I Statute of Limitations
The defendants' motion, which apparently seeks to dismiss both the 1933 Act and 1934 Act claims on statute of limitations grounds, was originally based on the plaintiffs' failure to bring suit within one year of the fall of 1989, the time that the defendants assert that the plaintiffs were on inquiry notice of potential fraud. The defendants then supplemented their motion with a renewed argument for a statute of limitations bar in light of recent Supreme Court case law. Following statutory reversal of the Supreme Court's decisions, the defendants now challenge the constitutionality of the statute by way of another supplemental memorandum. Plaintiffs oppose all motions.
a) The 1933 Act
Section 13 of the Securities Act of 1933, 15 U.S.C. §§ 77a et seq., requires that a claim for relief under sections 11 and 12(2) be "brought within one year after the discovery of the untrue statement or the omission, or after such discovery should have been made by the exercise of reasonable diligence." Id., § 77m.
The analytical approach mandated by our court of appeals is for the court to first ask whether the plaintiff was on inquiry notice of fraud, triggered merely by evidence of the possibility of fraud. If he was on such inquiry notice and failed to file suit in a timely manner, the probe turns to whether the plaintiff exercised due diligence in attempting to uncover the factual basis underlying the alleged fraudulent conduct. See Maggio v. Gerard Freezer & Ice Co., 824 F.2d 123, 128 (1st Cir.1987); Kennedy v. Josephthal & Co., Inc., 814 F.2d 798, 803 (1st Cir.1987); Cook v. Avien, Inc., 573 F.2d 685, 696-97 (1st Cir.1978).
Facts that trigger inquiry notice are "sufficient storm warnings to alert a reasonable person to the possibility that there were either misleading statements or significant omissions involved in the sale." Cook, 573 F.2d at 697. Thus, the standard is an objective one. Here, the plaintiffs apparently recognize that the disclosure of the existence of the OCC-BNE agreement in October and other public disclosures constituted sufficient "storm warnings" as of the fall of 1989 to alert a reasonable investor of the possibility that BNE had defrauded them, but they deny that at that time they were put on inquiry notice that the underwriters had defrauded them. I disagree. The underwriters are major institutions who purchased and reissued a quarter of a billion dollars worth of paper while under a duty to exercise due diligence to verify the accuracy of BNE's representations. The prospect that BNE pulled the wool over the eyes of the underwriters by concealing the existence of major federal regulatory action should give rise to some skepticism, and a reasonable investor wishing to preserve his right to sue the underwriters should have inquired into the underwriters' role in any fraud. I therefore hold that under the 1933 Act, the plaintiffs were under a duty, commencing at some time before January, 1990, to investigate whether the underwriters had any knowledge that the prospectus which they prepared contained the omissions and inaccurate statements which plaintiffs now assert to have been fraudulent.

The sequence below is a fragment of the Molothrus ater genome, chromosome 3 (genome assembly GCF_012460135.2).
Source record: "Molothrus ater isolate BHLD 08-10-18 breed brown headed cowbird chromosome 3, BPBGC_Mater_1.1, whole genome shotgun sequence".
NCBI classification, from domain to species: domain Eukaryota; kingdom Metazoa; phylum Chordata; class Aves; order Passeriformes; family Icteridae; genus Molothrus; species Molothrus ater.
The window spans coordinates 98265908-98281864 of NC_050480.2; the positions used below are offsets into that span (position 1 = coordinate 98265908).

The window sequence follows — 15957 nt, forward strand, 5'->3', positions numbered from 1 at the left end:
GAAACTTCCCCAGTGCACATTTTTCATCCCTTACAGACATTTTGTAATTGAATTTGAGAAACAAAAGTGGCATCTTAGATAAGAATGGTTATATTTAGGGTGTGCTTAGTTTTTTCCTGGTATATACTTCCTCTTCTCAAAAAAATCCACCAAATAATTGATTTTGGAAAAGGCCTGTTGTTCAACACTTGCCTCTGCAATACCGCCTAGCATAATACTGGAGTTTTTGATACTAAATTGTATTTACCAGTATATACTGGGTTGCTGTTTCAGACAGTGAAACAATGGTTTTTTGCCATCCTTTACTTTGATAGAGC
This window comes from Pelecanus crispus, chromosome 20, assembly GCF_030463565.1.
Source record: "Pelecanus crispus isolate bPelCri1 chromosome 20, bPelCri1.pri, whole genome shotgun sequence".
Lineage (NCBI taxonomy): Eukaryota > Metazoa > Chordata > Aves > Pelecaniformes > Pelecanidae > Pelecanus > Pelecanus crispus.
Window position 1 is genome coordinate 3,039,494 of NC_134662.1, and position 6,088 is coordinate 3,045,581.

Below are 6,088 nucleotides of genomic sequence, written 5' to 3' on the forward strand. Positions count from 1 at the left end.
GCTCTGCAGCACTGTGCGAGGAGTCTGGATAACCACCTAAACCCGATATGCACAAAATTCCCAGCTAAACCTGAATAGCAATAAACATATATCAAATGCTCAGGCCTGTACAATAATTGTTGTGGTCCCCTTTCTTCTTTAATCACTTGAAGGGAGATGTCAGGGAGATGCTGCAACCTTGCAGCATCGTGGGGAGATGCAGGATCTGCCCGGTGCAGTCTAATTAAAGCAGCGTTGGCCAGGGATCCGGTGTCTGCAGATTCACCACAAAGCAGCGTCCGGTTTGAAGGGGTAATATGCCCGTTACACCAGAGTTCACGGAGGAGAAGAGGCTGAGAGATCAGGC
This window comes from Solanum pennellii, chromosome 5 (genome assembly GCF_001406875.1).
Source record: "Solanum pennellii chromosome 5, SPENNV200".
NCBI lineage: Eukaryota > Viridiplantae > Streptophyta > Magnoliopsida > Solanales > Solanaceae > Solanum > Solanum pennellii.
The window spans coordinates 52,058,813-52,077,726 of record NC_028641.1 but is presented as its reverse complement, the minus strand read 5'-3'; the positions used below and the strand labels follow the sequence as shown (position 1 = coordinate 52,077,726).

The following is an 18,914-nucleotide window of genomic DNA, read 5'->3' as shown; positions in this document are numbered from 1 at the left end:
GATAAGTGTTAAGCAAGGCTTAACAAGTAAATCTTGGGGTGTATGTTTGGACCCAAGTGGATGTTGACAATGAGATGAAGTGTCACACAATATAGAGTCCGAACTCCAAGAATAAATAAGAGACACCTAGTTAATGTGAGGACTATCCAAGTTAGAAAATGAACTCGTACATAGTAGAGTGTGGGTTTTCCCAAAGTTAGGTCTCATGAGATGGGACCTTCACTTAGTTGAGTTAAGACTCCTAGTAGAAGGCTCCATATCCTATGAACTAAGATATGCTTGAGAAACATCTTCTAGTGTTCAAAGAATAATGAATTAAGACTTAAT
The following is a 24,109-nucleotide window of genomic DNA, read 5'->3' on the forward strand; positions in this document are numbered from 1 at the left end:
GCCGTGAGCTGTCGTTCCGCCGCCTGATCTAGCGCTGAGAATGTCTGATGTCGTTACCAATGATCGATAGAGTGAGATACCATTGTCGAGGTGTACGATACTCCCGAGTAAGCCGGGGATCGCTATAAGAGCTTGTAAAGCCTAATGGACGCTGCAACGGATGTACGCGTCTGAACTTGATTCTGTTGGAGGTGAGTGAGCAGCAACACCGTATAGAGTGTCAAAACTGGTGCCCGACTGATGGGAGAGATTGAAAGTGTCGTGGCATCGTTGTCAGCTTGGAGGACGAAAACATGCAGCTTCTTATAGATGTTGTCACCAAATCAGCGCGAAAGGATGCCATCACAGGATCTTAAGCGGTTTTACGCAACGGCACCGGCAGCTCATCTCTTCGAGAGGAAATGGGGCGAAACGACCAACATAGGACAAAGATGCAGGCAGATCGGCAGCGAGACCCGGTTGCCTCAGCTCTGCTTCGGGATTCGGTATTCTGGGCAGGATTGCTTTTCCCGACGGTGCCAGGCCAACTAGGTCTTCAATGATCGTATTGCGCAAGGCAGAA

*331 Once a plaintiff is on inquiry notice of possible fraud, he has a duty to exercise reasonable diligence to unearth the factual basis of a securities fraud claim. Cook, 573 F.2d at 696. If he does exercise reasonable diligence, the limitations period is suspended by the doctrine of equitable tolling. Because over one year elapsed between the public disclosure of the OCC-BNE agreement and other "storm warnings" in the fall of 1989 and the filing of this action on January 18, 1991, plaintiffs must show that they failed to discover the fraud despite reasonable diligence.
The determination of whether a plaintiff actually exercised reasonable diligence is a subjective inquiry, focusing on the circumstances of the particular case. Maggio, 824 F.2d at 128. It is plaintiffs' burden to show compliance with the statute of limitations. Cook, 573 F.2d at 695. The exercise of reasonable diligence is determined by examining "the nature of the misleading statements alleged, the opportunity to discover the misleading nature of the statements, and the subsequent actions of the parties." Id. at 696-97.
The nature of the misleading statements and omissions alleged is that the underwriters knew that BNE was in a weaker financial position, thus less likely to fulfill its obligations to repay the notes, than was represented by the underwriters in the prospectus.
The opportunity to discover the misleading nature of the statements was available to the investors before January, 1990 by newspaper articles concerning the bank's financial troubles and public disclosure of the existence of the OCC agreement. Plaintiff Taylor Foundation not only had the opportunity, but also indicated by its letter to Goldman, Sachs that it in fact had concluded, in the fall of 1989, that the prospectus was misleading when issued. All plaintiffs had a similar opportunity to discover that the prospectus was misleading by comparing the public statements with the representations in the prospectus.